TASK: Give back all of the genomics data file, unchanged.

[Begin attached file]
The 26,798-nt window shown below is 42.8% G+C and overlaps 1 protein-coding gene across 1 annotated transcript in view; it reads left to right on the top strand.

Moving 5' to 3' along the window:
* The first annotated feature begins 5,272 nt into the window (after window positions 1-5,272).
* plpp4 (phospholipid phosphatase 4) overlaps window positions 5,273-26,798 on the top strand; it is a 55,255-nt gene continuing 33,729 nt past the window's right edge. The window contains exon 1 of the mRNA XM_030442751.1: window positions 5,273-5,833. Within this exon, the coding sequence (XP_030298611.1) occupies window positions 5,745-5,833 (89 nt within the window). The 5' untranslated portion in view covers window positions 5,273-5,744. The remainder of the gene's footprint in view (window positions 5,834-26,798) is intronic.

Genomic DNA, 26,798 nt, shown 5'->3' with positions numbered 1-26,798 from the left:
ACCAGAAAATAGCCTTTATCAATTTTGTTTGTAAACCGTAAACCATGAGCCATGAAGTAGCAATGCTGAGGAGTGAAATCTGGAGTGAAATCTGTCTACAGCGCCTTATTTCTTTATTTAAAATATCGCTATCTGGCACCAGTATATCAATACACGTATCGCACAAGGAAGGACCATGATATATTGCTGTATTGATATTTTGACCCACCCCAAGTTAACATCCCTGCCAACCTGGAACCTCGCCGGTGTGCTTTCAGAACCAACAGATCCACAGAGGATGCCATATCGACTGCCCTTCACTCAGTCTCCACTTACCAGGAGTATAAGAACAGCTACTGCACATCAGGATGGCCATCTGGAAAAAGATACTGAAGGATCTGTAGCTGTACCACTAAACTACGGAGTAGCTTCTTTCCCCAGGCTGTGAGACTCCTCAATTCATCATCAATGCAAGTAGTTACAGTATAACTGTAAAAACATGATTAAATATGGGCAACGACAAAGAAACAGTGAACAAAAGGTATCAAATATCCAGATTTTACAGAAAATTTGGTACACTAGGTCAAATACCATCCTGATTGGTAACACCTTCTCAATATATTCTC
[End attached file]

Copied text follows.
The 26,798-nt window shown below is 42.8% G+C and overlaps 1 protein-coding gene across 1 annotated transcript in view; it reads left to right on the top strand.

Moving 5' to 3' along the window:
* The first annotated feature begins 5,272 nt into the window (after window positions 1-5,272).
* plpp4 (phospholipid phosphatase 4) overlaps window positions 5,273-26,798 on the top strand; it is a 55,255-nt gene continuing 33,729 nt past the window's right edge. The window contains exon 1 of the mRNA XM_030442751.1: window positions 5,273-5,833. Within this exon, the coding sequence (XP_030298611.1) occupies window positions 5,745-5,833 (89 nt within the window). The 5' untranslated portion in view covers window positions 5,273-5,744. The remainder of the gene's footprint in view (window positions 5,834-26,798) is intronic.

Genomic DNA, 26,798 nt, shown 5'->3' with positions numbered 1-26,798 from the left:
ACCAGAAAATAGCCTTTATCAATTTTGTTTGTAAACCGTAAACCATGAGCCATGAAGTAGCAATGCTGAGGAGTGAAATCTGGAGTGAAATCTGTCTACAGCGCCTTATTTCTTTATTTAAAATATCGCTATCTGGCACCAGTATATCAATACACGTATCGCACAAGGAAGGACCATGATATATTGCTGTATTGATATTTTGACCCACCCCAAGTTAACATCCCTGCCAACCTGGAACCTCGCCGGTGTGCTTTCAGAACCAACAGATCCACAGAGGATGCCATATCGACTGCCCTTCACTCAGTCTCCACTTACCAGGAGTATAAGAACAGCTACTGCACATCAGGATGGCCATCTGGAAAAAGATACTGAAGGATCTGTAGCTGTACCACTAAACTACGGAGTAGCTTCTTTCCCCAGGCTGTGAGACTCCTCAATTCATCATCAATGCAAGTAGTTACAGTATAACTGTAAAAACATGATTAAATATGGGCAACGACAAAGAAACAGTGAACAAAAGGTATCAAATATCCAGATTTTACAGAAAATTTGGTACACTAGGTCAAATACCATCCTGATTGGTAACACCTTCTCAATATATTCTC